Ireland was such a treat! I’ve really grown to love that country. Early on St. Patrick’s Day we met at the Santa Justa train station to take the bus to Malaga. From Malaga we flew to Dublin and then the last leg of the trip was the bus from Dublin to Galway. It was a very long day of travel. In fact, we could have done it faster from the US!
We were greeted in Dublin by several warm, Irish smiles. It really did the trick. The people are so friendly there. It was a nice break from Spain. While in the airport we made a pit stop for bagels, clearly a necessity. After bagels we boarded the bus to Galway and we were pleasantly surprised with free wifi! Could it get any better? It was easy to find our hotel once we got there, so we quickly dropped our bags off and headed out for a night on the town! Prior to celebrating Patty’s day like the Irish (drinking) we attempted to find some food to nosh on. Most of the restaurants we passed had closed early due to the holiday. We stumbled upon a pizza place with giant pizza slices resembling the ones from home. We ate our pizza standing on the sidewalk because the tiny restaurant didn’t have many places to sit. After devouring it we went across the street to a bar called The Front Door to begin our celebration.
Walking around town from the hotel to the pizza place was quite the experience. During my first trip to Ireland I learned how drinking is often considered a sport in Ireland, and it’s one the Irish have down pat. That being said, Patty’s Day in Galway was a mess. Generally speaking, I think the country can hold their liquor very well, so it was clear how much they had drank when it looked like all hell had broke loose.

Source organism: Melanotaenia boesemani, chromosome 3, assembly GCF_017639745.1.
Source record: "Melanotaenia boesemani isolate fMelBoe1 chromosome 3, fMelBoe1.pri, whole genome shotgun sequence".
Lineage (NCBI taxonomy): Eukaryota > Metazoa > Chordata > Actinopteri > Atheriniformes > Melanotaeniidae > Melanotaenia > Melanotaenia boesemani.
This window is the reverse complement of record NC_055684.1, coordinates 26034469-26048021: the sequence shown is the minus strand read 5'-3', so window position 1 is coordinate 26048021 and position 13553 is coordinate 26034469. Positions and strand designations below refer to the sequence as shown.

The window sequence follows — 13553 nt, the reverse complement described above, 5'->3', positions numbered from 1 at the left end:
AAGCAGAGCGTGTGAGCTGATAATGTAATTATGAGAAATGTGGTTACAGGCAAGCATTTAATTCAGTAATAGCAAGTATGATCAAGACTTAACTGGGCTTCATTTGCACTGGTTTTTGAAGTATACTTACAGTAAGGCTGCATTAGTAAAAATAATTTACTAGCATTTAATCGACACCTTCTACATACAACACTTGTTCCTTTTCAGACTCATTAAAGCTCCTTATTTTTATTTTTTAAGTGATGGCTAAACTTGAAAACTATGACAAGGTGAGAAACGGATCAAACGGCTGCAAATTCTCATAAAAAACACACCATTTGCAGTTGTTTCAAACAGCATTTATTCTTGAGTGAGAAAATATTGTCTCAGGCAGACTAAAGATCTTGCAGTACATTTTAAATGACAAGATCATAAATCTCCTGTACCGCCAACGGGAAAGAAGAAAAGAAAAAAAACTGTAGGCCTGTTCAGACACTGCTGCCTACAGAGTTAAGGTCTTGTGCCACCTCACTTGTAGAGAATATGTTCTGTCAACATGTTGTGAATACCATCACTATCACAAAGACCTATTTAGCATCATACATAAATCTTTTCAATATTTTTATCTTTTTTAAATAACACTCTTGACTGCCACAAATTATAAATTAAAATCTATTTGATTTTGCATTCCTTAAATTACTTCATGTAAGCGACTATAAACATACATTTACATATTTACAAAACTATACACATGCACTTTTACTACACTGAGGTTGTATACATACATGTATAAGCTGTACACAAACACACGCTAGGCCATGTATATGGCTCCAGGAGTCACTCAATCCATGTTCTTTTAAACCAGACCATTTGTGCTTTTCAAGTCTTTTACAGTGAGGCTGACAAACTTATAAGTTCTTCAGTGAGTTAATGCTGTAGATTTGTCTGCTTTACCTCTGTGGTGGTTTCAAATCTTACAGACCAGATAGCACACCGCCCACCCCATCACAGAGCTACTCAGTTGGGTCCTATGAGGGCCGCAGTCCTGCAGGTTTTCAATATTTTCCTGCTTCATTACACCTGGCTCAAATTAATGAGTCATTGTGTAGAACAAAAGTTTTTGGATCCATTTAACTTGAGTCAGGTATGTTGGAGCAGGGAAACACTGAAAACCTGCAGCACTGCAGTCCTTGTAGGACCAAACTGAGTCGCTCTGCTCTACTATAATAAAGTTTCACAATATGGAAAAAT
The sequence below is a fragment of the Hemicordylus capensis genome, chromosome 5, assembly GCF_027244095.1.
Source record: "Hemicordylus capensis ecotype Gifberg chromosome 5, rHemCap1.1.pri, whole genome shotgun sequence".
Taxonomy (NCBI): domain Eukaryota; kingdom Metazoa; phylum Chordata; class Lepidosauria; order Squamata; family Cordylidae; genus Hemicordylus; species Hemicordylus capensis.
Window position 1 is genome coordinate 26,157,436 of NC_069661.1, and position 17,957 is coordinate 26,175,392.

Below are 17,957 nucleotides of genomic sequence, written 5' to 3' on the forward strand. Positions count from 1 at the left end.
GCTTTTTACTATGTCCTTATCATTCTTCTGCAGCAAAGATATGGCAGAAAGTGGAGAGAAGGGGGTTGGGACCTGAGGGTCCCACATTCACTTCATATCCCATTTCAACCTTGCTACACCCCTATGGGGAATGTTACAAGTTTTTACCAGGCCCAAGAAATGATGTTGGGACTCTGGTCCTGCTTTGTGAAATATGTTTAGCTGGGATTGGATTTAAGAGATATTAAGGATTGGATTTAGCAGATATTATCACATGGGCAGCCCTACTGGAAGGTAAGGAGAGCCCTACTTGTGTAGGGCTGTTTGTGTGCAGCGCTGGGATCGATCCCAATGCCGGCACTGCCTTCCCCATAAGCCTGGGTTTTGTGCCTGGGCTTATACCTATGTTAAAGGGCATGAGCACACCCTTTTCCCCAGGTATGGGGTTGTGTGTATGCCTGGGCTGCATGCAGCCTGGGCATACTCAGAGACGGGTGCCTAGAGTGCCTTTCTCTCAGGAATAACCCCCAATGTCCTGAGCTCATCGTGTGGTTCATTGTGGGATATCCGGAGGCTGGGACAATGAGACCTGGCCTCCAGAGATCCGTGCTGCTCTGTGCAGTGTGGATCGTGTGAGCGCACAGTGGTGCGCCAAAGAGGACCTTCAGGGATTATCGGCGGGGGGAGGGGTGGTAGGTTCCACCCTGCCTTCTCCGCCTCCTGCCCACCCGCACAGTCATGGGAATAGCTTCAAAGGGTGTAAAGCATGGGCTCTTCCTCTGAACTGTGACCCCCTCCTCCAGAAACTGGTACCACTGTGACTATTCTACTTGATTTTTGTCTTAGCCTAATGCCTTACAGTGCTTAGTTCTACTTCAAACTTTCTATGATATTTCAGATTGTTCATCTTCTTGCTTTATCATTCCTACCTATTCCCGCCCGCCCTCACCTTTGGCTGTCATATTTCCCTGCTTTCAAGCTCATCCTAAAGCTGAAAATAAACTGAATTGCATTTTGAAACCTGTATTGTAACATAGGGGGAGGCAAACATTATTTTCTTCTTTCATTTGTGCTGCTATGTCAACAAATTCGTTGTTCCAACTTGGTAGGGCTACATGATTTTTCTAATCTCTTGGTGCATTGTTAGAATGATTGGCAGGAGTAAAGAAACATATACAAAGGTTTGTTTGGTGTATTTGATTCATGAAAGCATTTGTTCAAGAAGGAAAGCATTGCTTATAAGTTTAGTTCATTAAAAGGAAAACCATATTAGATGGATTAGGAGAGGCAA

The bar was packed. It was hard to find a spot to stand and talk. Everyone really seemed to be enjoying themselves. It was so much fun! After a few drinks at The Front Door we headed down the street to another bar, whose name I cannot remember. There was a decent live band, so that was a definite plus. Live music isn’t really big here, so it was great to hear some music and even better that it was in English! We walked around for a little while, but then I decided to go home. Unfortunately, I was (and still am) battling a cold. I wasn’t going to let it effect my Patty’s Day, though. It was a fun night and only the beginning of our trip.